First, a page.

“We were surprised that the measured magnetic field profile of the current sheet fits perfectly with the theoretical forecast made a decade ago,” Chen said.

“The strength of the Sun’s magnetic field plays a key role in acceleration plasma during the eruption. Our model was used to calculate the physics of magnetic forces during this eruption, which manifests itself as a strongly twisted “rope” of magnetic field lines or a rope of magnetic flux, “explained Katie Reeves, CfA astrophysicist and co-author of the study.” It is noteworthy that this complex process can be recorded by a simple analytical model, and that the predicted and measured magnetic fields correspond so well. “

Simulations performed by Chenhai Sheng in CfA were developed to numerically solve control equations to quantify the behavior of electrically conductive plasma throughout the magnetic field of the flash. Using advanced computing techniques known as “adaptive grid enhancement,” the team was able to solve a thin sheet of reconnection and capture its detailed physics on ultra-thin spatial scales below 100 kilometers.

“Our simulation results correspond both to the theoretical prediction of the magnetic field configuration during a solar eruption and to a set of observable features of this particular flash, including magnetic force and plasma inflow / outflow around the recovery sheet,” Shen said.

Shocking measurements

The measurement results and the corresponding team simulation results showed that the flash current has an electric field that produces a shocking 4,000 volts per meter. Such a strong electric field is present in an area of ​​40,000 kilometers, greater than the length of the three Earths, located next to each other.

The analysis also showed that a huge amount of magnetic energy is pumped into the current sheet at an estimated rate of 10-100 trillion (1022-1023) joules per second – that is, the amount of energy processed in the flash engine, per second, is equivalent to the total energy released. when about a hundred thousand of the most powerful hydrogen bombs (50-megaton class) explode simultaneously.

“Such a huge release of energy on the current sheet is impressive. The strong electric field created there can easily accelerate the electrons to relativistic energies, but the unexpected fact we found was that the electric field profile in the current region of the sheet did not match the spatial distribution of the relativistic electrons we measured, ”Chen said. “In other words, something else had to be played to speed up or redirect these electrons. Our data have shown that the special location at the bottom of the current sheet – the magnetic bottle – is crucial in the production or restriction of relativistic electrons.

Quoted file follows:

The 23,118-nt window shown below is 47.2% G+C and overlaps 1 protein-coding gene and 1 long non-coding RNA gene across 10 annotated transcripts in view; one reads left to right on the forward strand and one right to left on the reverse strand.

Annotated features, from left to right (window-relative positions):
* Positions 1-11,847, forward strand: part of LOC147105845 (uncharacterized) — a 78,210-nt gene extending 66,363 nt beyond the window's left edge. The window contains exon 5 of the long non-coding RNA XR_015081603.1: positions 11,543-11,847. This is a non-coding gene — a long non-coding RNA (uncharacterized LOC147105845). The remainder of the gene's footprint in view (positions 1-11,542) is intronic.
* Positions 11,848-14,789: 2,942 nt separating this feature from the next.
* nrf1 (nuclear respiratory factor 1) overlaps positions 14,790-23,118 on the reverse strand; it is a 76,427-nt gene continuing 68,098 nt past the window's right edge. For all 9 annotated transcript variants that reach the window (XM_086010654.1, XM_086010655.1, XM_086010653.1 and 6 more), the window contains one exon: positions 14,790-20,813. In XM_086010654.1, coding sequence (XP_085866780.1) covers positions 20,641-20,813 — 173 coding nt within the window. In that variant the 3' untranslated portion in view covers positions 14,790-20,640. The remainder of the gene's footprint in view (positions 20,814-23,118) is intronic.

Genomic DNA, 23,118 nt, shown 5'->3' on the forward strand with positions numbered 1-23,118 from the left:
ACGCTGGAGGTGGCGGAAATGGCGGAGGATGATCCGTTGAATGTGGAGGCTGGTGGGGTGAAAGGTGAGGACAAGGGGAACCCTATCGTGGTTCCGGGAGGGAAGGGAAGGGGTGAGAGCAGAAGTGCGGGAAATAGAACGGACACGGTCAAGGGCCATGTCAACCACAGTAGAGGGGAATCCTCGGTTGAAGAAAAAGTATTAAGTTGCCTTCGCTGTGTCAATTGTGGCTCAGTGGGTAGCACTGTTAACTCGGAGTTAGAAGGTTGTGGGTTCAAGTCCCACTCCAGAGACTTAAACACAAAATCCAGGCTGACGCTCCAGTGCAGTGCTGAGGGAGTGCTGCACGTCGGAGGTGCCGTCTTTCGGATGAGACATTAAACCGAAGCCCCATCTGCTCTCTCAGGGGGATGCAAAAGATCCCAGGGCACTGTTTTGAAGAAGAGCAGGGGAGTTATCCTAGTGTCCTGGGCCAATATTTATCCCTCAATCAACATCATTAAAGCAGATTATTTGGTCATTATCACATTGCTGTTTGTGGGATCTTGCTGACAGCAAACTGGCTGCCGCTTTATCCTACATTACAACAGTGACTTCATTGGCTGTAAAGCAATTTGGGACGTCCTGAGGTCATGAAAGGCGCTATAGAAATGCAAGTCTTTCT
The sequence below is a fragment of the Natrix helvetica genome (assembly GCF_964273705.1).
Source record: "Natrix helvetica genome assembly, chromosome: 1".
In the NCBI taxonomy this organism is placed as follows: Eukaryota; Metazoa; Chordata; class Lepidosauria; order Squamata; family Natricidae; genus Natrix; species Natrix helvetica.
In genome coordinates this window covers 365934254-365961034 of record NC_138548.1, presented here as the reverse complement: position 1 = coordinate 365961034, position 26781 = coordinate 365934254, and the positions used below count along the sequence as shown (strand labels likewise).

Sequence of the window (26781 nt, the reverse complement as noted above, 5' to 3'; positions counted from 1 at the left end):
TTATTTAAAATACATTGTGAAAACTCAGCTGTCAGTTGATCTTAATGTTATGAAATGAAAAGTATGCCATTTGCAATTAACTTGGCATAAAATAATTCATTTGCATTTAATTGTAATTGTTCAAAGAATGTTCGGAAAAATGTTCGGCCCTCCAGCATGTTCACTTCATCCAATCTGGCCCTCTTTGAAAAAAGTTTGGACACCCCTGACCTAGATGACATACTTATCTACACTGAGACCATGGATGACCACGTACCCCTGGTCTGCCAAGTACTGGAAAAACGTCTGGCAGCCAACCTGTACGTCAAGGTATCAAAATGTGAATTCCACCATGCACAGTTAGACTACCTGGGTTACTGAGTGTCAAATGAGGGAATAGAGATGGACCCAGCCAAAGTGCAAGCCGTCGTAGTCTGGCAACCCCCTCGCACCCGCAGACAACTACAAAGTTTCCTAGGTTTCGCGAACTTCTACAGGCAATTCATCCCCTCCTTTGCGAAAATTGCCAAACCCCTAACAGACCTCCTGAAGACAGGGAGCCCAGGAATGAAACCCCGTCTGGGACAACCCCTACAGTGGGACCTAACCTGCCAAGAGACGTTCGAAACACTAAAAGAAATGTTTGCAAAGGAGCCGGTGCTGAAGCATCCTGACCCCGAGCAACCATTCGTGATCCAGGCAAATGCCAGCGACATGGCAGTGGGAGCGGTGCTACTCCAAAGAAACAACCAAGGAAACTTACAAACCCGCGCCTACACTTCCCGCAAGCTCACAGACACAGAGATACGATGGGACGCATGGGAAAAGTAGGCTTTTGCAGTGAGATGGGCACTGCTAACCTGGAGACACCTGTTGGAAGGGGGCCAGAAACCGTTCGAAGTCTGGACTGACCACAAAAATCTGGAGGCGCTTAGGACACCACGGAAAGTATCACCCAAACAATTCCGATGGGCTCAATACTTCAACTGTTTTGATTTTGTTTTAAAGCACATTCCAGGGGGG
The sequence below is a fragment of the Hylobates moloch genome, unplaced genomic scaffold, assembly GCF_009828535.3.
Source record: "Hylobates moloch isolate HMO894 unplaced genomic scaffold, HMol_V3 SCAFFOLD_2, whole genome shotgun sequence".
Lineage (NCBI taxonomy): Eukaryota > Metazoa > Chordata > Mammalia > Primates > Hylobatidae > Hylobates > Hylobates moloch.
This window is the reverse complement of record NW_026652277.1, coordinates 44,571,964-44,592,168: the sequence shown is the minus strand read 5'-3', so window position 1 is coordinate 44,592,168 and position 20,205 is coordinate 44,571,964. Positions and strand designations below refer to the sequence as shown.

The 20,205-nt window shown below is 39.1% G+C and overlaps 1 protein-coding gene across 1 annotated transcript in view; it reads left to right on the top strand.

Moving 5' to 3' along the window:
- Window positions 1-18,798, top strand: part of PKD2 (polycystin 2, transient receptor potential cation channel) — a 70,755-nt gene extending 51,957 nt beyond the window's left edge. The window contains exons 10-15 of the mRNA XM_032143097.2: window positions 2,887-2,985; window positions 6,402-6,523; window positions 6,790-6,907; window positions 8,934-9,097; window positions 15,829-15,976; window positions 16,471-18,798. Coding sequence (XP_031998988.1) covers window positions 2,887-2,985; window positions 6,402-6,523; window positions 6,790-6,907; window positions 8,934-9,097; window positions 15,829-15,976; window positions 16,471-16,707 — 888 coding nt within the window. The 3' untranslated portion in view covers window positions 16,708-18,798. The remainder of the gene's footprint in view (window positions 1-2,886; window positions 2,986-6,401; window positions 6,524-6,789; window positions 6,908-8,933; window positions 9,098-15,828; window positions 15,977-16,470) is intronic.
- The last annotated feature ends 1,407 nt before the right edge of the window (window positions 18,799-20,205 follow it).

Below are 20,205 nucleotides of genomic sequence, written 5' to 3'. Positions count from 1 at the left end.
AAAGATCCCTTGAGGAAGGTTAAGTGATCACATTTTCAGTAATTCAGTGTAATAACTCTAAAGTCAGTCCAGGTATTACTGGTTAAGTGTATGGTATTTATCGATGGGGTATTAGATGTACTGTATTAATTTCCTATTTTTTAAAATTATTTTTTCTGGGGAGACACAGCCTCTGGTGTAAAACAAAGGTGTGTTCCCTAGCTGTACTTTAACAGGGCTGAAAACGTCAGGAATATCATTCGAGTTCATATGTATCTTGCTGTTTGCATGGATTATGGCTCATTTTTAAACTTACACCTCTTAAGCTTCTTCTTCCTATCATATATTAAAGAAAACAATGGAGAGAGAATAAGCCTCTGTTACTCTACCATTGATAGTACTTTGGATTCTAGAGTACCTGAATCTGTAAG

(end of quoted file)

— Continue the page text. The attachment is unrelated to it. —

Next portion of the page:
“While there seems to be a place on the current sheet where energy is released to make the ball roll, most of the electron acceleration seems to take place in this other place, the magnetic bottle. “Such magnetic bottles are designed to limit and accelerate particles in some laboratory thermonuclear reactors.” Gary added. “Others have suggested such a structure in solar flares before, but we can really see it in numbers now.”

Approximately 99% of the relativistic flash electrons were observed to gather near the magnetic bottle for the entire duration of the radiation for five minutes.

Currently, Chen says the group will be able to use these new measurements as a comparative baseline for studying other solar flares, as well as to study the exact mechanism that accelerates particles, combining new observations, numerical simulations and advanced theories. Due to the breakthrough capabilities of EOVSA, NJIT was recently selected to work together NASACollaboration of the DRF DRIVE Research Center on Solar Flash Energy (SolFER).

“Our goal is to develop a full understanding of solar flares, starting with their initiation, until they finally spray high-energy particles into the solar wind, and finally into the Earth’s space environment,” said Jim Drake, a professor of physics at the University of Maryland. principal investigator SolFER, who did not participate in this study. These first observations already suggest that relativistic electrons can be trapped in a large magnetic bottle formed as the “magnetic field of the corona” reconnects “to release its energy. E EOVSA observations will continue to help us understand how the magnetic field moves these energy electrons. ”

“Further study of the role of the magnetic bottle in the acceleration and transport of particles will require better modeling for comparison with EOVSA observations,” Chen said. “We certainly have great prospects for studying these issues that relate to these key issues.”

Reference: “Measurement of magnetic field and relativistic electrons along the solar flare sheet” Bin Chen, Chengkai Shen, Dale E. Gary, Katharine K. Reeves, Gregory D. Fleischman, Siji Yu, Fan Go, Sam Krucker, June Lin, Gelu M Nita and Xiangyang Kong, July 27, 2020, Nature astronomy.
DOI: 10.1038 / s41550-020-1147-7